Section 230 militated against such vexatious litigation. It read, ‘No provider or user of an interactive computer service shall be treated as the publisher or speaker of any information provided by another information content provider’. This has subsequently been lauded as the ’26 words that created the internet’. Courts have subsequently broadened the interpretation, so much so, in fact, that criminal activities, such as inducement, now carry a pass, in direct contradiction of the first line of the American criminal code, which makes an accomplice (someone who ‘aids, abets, counsels, commands, induces or procures its commission’) a principal in the crime. It was surely never the intent of Congress to make one industrial sector completely immune from criminal law. From a sensible starting position, in which common law could define secondary liabilities, we’ve gone to complete immunity – to do as you please.

However, in common with parallel internet legislation in the early 1990s, S230 contained an implicit bargain common to this first era of protections – stay neutral or face consequences. That bargain has surely been broken. The long-standing complaints of American conservatives that platforms are biased against them are now hard to dispute. After all, such platforms bend to the slightest quiver of censoriousness from employees who identify as ‘progressive’.

So, to disarm such concerns, the giant platforms want their interventions to appear to be ‘even-handed’, or ‘fair’. But this misses the point. It isn’t that we want them to be even-handed when they do intervene or censor. We simply don’t want them to punish political speech at all. Critics rightly fume that Big Tech companies turn a blind eye when it suits them, to harmful material consumed by vulnerable or underage groups – or plainly illegal activity – and over-compensate with ‘cleaning up’ political speech instead.

For those of us who spent the intervening decades fretting about government suppression of speech – with some justification, as Lord Leveson and his ‘dab of statute’ came close to ending 300 years of a free press in Britain – it may be time to take stock. The fact is that it is many years since the government even attempted to suppress political writing. The D-notice system that once imprisoned journalists who disclosed national-security matters was made voluntary almost 30 years ago. I should know, as after my former publication published parts of the Snowden files that the Guardian had promised not to, we received a visit from the retired one-star general who heads the D-notice committee. It was a clubbable visit, and he even bought the staff drinks in the pub. In a world of Pastebin, injunctions don’t work.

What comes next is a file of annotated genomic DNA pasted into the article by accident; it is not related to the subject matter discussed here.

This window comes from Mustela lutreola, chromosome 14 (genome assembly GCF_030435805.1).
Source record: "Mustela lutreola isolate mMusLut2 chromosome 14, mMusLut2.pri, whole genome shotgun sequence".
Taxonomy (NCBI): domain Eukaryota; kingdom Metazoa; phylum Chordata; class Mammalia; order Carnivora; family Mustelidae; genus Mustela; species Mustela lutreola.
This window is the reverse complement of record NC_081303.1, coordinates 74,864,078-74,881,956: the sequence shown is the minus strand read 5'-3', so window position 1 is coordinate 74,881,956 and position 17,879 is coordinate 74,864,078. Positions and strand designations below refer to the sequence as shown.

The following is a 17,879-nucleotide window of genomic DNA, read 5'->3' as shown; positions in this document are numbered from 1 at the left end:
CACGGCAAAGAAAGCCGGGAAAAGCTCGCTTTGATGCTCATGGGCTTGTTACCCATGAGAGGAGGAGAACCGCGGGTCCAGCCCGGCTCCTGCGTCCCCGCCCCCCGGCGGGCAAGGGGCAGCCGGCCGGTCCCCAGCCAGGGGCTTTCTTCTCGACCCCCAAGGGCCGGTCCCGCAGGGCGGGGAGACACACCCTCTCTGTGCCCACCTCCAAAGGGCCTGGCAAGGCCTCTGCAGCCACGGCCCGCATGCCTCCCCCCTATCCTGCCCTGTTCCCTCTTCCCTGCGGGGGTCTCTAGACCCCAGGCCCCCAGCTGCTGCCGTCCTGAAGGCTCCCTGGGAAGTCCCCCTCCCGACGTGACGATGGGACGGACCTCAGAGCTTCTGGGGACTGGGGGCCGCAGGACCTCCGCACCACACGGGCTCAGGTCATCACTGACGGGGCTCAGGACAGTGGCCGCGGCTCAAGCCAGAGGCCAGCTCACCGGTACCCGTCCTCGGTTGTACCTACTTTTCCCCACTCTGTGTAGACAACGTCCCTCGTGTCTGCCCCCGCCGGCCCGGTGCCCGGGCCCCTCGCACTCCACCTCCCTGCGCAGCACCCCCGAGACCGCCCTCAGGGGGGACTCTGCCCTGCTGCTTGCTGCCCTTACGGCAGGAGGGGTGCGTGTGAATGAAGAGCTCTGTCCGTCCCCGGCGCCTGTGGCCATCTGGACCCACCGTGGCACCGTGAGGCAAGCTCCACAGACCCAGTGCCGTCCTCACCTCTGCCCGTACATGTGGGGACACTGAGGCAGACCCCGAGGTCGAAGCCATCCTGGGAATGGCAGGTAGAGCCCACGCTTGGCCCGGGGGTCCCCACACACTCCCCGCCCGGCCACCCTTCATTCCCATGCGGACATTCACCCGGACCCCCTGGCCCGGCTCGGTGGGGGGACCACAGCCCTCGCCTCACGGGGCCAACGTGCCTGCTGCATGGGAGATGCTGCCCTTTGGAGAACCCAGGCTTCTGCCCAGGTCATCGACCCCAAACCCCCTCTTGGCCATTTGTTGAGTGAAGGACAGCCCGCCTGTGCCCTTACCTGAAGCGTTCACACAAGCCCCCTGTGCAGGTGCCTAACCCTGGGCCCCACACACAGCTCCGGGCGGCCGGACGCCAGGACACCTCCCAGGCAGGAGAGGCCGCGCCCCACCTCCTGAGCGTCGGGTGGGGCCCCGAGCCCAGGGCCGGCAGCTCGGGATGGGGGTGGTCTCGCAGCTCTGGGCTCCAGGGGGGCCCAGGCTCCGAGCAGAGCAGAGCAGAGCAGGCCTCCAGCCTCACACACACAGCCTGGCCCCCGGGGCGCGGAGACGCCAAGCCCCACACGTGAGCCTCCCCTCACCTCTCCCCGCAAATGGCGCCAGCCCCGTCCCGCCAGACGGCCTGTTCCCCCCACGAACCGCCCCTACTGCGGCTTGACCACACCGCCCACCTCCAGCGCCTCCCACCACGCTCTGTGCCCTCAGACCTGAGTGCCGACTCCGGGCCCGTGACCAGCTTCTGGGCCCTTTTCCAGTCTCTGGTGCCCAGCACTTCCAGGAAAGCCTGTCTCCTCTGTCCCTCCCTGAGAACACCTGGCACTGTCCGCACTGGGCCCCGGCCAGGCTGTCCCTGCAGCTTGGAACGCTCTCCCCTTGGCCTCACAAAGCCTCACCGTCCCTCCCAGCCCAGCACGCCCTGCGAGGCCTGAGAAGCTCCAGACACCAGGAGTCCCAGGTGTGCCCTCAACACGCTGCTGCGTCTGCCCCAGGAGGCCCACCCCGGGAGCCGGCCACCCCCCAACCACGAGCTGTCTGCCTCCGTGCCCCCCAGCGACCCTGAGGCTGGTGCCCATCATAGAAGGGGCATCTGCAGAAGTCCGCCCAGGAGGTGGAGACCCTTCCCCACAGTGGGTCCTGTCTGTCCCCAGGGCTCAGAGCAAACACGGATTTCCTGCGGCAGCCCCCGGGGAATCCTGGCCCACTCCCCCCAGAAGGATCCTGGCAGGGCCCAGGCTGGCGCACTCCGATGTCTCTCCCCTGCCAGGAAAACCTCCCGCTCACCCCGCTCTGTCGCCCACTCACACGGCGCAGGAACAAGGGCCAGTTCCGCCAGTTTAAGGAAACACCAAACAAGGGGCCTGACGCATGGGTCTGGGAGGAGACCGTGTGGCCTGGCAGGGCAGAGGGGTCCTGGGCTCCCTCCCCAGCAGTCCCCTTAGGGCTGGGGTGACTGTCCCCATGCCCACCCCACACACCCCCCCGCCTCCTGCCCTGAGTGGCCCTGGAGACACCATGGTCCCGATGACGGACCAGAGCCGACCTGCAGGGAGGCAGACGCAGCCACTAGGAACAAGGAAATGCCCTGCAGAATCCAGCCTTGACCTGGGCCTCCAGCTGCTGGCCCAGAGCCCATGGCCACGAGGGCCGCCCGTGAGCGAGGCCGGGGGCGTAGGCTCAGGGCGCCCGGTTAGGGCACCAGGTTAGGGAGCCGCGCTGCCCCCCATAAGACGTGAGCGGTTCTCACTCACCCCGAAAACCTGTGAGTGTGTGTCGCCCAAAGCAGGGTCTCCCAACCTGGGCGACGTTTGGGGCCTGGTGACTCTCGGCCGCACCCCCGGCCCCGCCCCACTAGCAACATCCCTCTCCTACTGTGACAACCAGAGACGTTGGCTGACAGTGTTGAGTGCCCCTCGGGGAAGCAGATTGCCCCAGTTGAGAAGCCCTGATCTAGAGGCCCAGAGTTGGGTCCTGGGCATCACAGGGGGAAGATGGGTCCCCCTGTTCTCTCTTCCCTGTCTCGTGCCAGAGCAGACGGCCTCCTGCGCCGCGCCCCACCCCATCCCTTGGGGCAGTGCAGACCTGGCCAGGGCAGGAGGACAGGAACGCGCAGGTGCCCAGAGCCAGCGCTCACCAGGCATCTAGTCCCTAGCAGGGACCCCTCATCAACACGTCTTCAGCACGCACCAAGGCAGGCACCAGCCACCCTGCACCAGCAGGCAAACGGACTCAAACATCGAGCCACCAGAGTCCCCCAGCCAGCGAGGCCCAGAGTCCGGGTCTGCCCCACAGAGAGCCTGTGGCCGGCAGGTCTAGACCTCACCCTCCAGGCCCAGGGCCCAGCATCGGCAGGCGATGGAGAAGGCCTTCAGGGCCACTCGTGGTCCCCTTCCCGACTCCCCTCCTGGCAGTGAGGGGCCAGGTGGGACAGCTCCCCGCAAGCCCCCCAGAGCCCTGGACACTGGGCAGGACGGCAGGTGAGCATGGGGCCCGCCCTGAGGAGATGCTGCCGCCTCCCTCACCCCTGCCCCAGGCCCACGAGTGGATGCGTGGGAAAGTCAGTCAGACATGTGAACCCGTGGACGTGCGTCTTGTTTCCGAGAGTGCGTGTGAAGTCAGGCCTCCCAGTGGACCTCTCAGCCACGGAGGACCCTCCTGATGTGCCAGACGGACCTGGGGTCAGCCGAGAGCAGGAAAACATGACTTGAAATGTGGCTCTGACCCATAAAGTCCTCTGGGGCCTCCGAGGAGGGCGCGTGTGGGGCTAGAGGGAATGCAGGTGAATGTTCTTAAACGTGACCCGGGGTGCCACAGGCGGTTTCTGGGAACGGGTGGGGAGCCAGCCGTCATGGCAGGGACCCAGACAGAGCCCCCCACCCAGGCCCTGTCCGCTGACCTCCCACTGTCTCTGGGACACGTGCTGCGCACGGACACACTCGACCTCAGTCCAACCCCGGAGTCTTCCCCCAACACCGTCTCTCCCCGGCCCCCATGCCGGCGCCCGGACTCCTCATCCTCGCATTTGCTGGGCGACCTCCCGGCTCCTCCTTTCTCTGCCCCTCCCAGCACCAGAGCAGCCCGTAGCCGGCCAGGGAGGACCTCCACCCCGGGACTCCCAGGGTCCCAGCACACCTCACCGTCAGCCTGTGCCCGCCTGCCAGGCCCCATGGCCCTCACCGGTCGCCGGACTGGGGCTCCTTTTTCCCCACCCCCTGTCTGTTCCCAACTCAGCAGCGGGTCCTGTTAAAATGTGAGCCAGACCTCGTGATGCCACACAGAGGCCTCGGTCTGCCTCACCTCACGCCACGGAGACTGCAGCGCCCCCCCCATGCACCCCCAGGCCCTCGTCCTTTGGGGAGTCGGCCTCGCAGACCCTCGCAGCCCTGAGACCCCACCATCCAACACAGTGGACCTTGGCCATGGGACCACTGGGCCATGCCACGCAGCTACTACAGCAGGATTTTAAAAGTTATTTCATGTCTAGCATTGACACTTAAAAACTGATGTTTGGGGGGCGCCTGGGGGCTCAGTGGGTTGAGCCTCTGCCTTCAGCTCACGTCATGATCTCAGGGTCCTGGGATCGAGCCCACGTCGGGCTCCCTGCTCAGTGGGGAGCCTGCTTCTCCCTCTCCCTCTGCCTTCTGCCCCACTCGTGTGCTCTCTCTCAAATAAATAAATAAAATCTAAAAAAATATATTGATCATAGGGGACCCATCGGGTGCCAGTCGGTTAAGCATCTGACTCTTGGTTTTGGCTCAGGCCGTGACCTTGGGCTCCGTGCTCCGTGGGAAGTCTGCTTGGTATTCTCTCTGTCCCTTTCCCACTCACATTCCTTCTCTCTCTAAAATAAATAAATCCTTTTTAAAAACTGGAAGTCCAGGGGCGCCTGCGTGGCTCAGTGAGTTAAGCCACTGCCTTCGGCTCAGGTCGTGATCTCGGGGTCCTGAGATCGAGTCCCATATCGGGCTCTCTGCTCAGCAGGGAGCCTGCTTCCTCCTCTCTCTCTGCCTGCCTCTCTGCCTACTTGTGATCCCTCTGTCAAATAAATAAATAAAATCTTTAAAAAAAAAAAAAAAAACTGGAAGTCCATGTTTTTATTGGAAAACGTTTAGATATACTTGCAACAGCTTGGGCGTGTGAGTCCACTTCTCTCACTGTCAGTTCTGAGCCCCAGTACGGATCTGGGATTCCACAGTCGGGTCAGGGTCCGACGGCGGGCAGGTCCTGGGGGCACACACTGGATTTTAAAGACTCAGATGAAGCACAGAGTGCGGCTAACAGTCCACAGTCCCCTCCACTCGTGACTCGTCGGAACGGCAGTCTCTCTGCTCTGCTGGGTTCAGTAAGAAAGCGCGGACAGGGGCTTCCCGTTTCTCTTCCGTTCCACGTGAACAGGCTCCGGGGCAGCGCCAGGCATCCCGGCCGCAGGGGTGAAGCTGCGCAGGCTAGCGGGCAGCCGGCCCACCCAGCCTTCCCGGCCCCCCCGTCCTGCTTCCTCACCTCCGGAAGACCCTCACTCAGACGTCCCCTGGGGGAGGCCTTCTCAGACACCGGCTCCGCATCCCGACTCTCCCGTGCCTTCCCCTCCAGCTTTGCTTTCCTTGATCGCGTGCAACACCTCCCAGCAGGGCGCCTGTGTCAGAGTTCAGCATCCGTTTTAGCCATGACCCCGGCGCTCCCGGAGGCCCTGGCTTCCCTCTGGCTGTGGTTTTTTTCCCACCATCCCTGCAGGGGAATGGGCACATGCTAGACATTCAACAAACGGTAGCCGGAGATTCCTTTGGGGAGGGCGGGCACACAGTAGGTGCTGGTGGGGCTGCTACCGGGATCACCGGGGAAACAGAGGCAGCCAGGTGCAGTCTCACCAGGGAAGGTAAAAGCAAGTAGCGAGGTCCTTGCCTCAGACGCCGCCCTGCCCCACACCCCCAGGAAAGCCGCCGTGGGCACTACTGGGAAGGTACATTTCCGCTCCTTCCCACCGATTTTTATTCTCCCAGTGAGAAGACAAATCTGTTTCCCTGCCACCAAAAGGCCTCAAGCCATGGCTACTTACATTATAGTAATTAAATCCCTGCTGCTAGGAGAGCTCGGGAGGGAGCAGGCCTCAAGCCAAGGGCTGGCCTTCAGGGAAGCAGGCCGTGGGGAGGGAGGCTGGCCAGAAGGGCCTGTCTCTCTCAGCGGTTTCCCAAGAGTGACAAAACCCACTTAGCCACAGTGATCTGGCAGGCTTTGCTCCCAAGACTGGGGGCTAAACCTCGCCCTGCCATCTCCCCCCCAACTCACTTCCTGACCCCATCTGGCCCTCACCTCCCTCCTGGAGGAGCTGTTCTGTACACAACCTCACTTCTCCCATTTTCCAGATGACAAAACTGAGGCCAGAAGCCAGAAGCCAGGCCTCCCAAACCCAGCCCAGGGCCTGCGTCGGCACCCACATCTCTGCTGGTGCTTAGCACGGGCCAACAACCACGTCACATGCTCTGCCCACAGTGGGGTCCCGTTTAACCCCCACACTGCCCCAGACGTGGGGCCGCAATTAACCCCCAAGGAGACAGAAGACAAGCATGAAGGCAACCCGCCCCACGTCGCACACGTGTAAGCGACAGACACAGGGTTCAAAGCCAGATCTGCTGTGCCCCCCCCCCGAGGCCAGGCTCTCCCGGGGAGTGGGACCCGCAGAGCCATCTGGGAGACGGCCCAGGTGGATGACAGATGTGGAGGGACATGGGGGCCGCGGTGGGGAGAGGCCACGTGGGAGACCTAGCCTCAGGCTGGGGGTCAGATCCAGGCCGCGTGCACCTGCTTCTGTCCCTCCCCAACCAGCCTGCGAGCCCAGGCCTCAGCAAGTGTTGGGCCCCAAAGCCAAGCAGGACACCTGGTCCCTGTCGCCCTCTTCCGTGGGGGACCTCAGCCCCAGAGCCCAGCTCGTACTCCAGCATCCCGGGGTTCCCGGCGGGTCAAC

There’s a temptation to treat every attempt at revisiting the 1990s bargain between technology companies and the law as a hand grenade thrown into the bunker of free speech. Defenders of free speech are wise to be wary of clumsy and censorious measures being smuggled in as the 1990s bargain is revisited. But the harms created by that now obsolete bargain remain real, and a refusal to engage simply guarantees an endless conveyor belt of earnest but very flawed draft legislation. Trump wanted to tear the whole house down – scrapping S230 altogether – but the Department of Justice last year signalled a sensible path out of the morass by narrowly defining the harms, and affirming the responsibilities not to censor arbitrarily. Supporters of free speech should do the unthinkable, and engage.

Andrew Orlowski is the director of the research network Think of X.

Picture by Getty.